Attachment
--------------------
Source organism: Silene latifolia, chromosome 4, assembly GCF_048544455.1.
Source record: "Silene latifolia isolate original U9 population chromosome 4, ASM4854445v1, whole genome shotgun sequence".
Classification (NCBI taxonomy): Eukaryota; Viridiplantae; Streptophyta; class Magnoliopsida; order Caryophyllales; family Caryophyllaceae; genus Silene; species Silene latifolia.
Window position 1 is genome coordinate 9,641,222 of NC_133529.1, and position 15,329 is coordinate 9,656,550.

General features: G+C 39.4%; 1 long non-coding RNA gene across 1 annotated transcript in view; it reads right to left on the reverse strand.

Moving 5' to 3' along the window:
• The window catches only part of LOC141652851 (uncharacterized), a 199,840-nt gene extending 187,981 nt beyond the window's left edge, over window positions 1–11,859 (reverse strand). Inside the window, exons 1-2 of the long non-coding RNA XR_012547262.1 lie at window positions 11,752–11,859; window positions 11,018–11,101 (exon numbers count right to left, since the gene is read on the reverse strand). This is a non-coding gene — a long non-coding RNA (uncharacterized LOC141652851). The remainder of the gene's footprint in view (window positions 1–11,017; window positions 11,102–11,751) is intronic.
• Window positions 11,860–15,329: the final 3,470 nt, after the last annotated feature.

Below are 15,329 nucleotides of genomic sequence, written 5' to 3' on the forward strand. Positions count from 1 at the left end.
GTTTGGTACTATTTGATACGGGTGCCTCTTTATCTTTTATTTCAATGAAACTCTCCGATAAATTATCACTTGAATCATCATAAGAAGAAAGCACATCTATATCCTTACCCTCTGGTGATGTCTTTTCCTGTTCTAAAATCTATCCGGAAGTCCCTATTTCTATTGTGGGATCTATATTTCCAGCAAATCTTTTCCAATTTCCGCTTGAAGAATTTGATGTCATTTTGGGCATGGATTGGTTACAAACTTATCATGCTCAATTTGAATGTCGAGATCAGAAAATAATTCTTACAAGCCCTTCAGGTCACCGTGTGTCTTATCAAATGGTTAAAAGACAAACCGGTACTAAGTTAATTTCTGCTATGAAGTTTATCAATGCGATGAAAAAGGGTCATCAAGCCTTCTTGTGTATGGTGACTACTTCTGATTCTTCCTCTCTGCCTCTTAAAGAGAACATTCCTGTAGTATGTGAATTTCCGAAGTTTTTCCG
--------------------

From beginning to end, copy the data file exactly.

Source organism: Silene latifolia, chromosome 4, assembly GCF_048544455.1.
Source record: "Silene latifolia isolate original U9 population chromosome 4, ASM4854445v1, whole genome shotgun sequence".
Classification (NCBI taxonomy): Eukaryota; Viridiplantae; Streptophyta; class Magnoliopsida; order Caryophyllales; family Caryophyllaceae; genus Silene; species Silene latifolia.
Window position 1 is genome coordinate 9,641,222 of NC_133529.1, and position 15,329 is coordinate 9,656,550.

General features: G+C 39.4%; 1 long non-coding RNA gene across 1 annotated transcript in view; it reads right to left on the reverse strand.

Moving 5' to 3' along the window:
• The window catches only part of LOC141652851 (uncharacterized), a 199,840-nt gene extending 187,981 nt beyond the window's left edge, over window positions 1–11,859 (reverse strand). Inside the window, exons 1-2 of the long non-coding RNA XR_012547262.1 lie at window positions 11,752–11,859; window positions 11,018–11,101 (exon numbers count right to left, since the gene is read on the reverse strand). This is a non-coding gene — a long non-coding RNA (uncharacterized LOC141652851). The remainder of the gene's footprint in view (window positions 1–11,017; window positions 11,102–11,751) is intronic.
• Window positions 11,860–15,329: the final 3,470 nt, after the last annotated feature.

Below are 15,329 nucleotides of genomic sequence, written 5' to 3' on the forward strand. Positions count from 1 at the left end.
GTTTGGTACTATTTGATACGGGTGCCTCTTTATCTTTTATTTCAATGAAACTCTCCGATAAATTATCACTTGAATCATCATAAGAAGAAAGCACATCTATATCCTTACCCTCTGGTGATGTCTTTTCCTGTTCTAAAATCTATCCGGAAGTCCCTATTTCTATTGTGGGATCTATATTTCCAGCAAATCTTTTCCAATTTCCGCTTGAAGAATTTGATGTCATTTTGGGCATGGATTGGTTACAAACTTATCATGCTCAATTTGAATGTCGAGATCAGAAAATAATTCTTACAAGCCCTTCAGGTCACCGTGTGTCTTATCAAATGGTTAAAAGACAAACCGGTACTAAGTTAATTTCTGCTATGAAGTTTATCAATGCGATGAAAAAGGGTCATCAAGCCTTCTTGTGTATGGTGACTACTTCTGATTCTTCCTCTCTGCCTCTTAAAGAGAACATTCCTGTAGTATGTGAATTTCCGAAGTTTTTCCG